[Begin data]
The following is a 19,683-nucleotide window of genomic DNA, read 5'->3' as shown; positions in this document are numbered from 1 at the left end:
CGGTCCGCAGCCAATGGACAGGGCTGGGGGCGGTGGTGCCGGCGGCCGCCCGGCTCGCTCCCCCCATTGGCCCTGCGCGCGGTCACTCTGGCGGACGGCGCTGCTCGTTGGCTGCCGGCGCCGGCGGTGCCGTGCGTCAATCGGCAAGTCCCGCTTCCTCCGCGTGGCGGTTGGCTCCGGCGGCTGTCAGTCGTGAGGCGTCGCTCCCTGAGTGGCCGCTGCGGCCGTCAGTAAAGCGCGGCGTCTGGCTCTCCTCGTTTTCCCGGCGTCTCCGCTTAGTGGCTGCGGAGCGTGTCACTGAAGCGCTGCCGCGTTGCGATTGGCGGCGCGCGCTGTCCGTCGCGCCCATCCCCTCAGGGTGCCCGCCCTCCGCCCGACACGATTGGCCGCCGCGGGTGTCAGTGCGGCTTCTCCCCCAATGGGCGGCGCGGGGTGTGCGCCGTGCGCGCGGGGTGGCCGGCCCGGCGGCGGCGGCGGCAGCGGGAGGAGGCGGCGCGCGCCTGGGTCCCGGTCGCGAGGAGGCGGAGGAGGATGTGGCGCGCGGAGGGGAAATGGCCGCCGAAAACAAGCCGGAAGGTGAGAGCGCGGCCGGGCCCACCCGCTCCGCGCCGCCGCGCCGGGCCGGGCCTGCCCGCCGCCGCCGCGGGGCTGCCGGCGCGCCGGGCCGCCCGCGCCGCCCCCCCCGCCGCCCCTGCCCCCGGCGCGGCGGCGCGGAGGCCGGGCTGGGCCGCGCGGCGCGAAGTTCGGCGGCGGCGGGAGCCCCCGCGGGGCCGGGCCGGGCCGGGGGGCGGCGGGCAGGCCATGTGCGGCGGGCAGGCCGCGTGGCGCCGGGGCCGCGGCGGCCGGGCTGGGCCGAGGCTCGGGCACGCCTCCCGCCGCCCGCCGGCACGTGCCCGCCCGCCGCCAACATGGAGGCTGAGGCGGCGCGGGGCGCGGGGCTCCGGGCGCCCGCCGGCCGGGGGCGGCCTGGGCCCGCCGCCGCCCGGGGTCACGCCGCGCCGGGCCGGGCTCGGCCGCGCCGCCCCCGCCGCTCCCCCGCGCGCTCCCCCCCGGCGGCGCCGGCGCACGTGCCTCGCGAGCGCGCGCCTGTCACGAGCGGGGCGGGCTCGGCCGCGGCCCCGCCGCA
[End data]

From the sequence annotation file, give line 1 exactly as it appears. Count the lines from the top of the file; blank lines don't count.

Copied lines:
The following is a 19,683-nucleotide window of genomic DNA, read 5'->3' as shown; positions in this document are numbered from 1 at the left end: